Kimberly Brubaker Bradley
August 11, 2020
I bought this back in October, and finally got to it this week. I thought Bradley’s The War That Saved My Life duology was just fantastic (book #1 also took a Newbery honor) and I’ve enjoyed reading her thought-provoking blog posts, ever since. So clearly, she’s become an author I deeply trust to pull me into her stories and move me with the power of her words. TW: bullying, sexism, incarceration, sexual abuse, suicide.
Ten-year-old Delicious (please call her Della), doesn’t take snow from anyone. She and her sister, Suki, have been through some real snow. They’re survivors. After their mother blew up a motel while cooking meth, they were placed with their mom’s boyfriend, Clifton, without even a question of whether he was their father. After a while, they escaped the abuse of his home and eventually landed in Francine’s home. She’s a foster mom who doesn’t beat around the bush with them: she takes in foster girls for the money.
There’s something wonderful and redeeming hidden in these pages for everyone, so I hope our teachers and librarians will push it when they can. I say this because, as a child, if I wasn’t familiar with Kimberly Brubaker Bradley’s books and had only read the depressing synopsis to Fighting Words, I might have left it on the shelf. Yes, it definitely covers rough territory. Nevertheless, these characters leap off the page and give us hope. For example, there are these simple, but precious lump-in-the-throat conversations between the sisters. And while Francine is gruff and blunt, over time we realize there’s more than meets the eye with her. She’s absolutely golden. PLEASE tell me there are tons of Francines in the foster system, today!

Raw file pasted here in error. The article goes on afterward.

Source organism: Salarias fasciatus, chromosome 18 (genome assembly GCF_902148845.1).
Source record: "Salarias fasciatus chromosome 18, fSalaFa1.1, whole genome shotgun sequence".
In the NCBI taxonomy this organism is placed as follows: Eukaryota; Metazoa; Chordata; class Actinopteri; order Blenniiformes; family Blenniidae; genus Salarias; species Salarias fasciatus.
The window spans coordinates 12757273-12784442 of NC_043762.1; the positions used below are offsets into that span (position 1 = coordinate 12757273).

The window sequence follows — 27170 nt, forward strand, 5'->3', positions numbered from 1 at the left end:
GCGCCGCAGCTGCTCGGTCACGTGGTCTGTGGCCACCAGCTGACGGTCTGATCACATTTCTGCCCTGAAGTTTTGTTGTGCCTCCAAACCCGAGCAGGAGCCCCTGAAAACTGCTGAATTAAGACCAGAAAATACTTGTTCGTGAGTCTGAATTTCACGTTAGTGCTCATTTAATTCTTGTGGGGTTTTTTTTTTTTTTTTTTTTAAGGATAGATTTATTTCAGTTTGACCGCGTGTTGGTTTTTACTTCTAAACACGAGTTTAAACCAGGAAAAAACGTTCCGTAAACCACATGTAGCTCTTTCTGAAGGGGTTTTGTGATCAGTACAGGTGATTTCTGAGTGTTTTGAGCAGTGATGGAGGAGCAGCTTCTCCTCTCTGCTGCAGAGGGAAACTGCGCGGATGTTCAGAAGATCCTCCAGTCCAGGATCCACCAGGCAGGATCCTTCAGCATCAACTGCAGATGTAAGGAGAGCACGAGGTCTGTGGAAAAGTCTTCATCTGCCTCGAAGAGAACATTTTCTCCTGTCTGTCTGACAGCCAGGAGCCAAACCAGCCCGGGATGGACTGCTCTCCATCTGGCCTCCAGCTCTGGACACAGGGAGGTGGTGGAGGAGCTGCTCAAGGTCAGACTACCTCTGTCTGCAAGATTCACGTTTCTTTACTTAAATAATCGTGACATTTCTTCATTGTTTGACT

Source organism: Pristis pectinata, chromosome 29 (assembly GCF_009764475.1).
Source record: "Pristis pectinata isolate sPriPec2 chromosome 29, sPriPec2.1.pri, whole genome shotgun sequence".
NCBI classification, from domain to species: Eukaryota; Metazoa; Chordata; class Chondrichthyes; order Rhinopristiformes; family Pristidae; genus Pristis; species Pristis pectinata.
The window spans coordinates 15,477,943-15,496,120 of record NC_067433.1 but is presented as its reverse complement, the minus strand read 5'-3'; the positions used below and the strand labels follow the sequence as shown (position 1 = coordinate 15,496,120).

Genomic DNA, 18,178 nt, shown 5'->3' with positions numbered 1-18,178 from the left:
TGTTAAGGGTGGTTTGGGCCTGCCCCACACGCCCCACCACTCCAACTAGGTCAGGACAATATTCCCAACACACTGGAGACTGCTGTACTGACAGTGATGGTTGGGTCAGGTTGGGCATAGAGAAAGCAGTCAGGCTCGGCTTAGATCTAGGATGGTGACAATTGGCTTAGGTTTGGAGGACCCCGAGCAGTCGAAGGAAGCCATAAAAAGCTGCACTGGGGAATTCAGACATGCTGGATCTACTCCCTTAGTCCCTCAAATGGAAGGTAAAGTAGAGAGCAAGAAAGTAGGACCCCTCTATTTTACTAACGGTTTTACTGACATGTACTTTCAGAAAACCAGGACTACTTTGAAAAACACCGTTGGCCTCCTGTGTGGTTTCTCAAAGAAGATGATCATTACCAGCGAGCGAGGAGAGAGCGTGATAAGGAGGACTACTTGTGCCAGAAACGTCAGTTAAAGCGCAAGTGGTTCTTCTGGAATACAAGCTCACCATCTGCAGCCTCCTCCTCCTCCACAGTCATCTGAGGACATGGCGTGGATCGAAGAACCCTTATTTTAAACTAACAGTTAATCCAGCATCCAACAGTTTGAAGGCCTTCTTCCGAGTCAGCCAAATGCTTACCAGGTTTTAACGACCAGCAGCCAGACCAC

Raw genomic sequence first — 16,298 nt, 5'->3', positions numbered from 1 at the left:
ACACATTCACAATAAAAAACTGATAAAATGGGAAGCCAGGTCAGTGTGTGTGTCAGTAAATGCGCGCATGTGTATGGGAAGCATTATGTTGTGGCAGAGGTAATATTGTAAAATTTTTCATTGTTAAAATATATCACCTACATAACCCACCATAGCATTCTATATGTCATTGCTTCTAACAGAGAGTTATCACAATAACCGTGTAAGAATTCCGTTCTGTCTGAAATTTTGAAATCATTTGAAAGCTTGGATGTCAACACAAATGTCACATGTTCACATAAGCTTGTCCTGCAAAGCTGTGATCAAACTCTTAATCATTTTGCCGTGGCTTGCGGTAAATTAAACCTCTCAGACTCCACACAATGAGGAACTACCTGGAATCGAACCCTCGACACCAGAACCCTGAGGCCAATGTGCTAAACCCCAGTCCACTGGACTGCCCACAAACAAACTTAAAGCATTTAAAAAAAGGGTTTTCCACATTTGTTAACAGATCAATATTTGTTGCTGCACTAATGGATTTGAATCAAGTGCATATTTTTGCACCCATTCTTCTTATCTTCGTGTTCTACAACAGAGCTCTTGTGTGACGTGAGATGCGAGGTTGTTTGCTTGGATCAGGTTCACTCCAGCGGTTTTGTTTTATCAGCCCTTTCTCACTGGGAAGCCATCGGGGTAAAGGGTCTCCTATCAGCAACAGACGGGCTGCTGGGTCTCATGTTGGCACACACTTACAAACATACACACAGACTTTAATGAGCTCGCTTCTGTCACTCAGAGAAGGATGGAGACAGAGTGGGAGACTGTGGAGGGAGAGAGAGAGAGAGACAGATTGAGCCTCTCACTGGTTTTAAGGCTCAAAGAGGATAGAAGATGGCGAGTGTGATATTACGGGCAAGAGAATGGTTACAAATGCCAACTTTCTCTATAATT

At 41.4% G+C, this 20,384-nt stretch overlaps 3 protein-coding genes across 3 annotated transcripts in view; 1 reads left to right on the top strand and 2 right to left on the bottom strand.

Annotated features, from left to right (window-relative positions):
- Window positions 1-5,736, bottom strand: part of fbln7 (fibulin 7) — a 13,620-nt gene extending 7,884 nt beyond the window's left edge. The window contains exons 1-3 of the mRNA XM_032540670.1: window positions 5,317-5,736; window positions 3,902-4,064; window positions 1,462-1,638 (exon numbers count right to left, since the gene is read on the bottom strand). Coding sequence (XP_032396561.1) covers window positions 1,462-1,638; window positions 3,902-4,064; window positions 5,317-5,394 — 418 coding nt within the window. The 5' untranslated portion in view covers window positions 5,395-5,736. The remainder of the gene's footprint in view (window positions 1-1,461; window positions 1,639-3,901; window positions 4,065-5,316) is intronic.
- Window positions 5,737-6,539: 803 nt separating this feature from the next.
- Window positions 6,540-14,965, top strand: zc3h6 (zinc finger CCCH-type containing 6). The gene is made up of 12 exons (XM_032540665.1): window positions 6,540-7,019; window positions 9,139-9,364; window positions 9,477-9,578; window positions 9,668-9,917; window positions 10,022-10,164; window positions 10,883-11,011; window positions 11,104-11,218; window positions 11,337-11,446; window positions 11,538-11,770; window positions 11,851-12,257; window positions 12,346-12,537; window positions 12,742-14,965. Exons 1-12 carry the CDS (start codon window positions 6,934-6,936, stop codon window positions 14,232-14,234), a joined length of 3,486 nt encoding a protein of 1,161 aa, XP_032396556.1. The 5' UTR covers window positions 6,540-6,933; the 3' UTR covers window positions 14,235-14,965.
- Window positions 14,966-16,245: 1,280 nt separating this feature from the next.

We’re way beyond cocoa, aren’t we?
Ultimately, this story is very much about bravery. But it’s also about family, community, hope, not judging a book by its cover, and the many systems we have in place that fail children (foster care, legal, and school). I just love the story and imagine it will be a re-read with my kiddos, very soon. PLEASE don’t forget to read the Author’s Note at the end, which ties this story to Bradley’s as an #OwnVoices novel. This will further explain the undeniable passion and pain we feel as we read it. Congratulations to Kimberly Brubaker Bradley for her second Newbery honor book!
We Dream of Space
Erin Entrada Kelly
May 5, 2020
I was looking forward to reading this book, especially considering the fact that the three Nelson-Thomas siblings were around the age I was during the historic launch of the Challenger. It did NOT disappoint! Cash, Fitch, and Bird are all very different children, growing up together in a rather unhappy home. Cash keeps failing 7th grade and if he keeps this up, he’s going to fall into a grade level below his younger siblings. Fitch is a crazy ball of anger — he struggles to keep himself calm when the littlest things attempt to set him off. And Bird is a thoughtful science geek, constantly dreaming of space. Her goal is to become NASA’s first female shuttle commander, some day. We all know what happened to the Spaceshuttle Challenger, but as the story led up to that fateful day, there was so much hope in what that launch would accomplish. It was incredibly sad to witness Bird’s stunned response to the incident as she began to spiral away from her deepest dreams. But it’s in those shocking moments that family so often jumps in to help us hold it together. Does the Nelson-Thomas family have what it takes to recognize what she needs?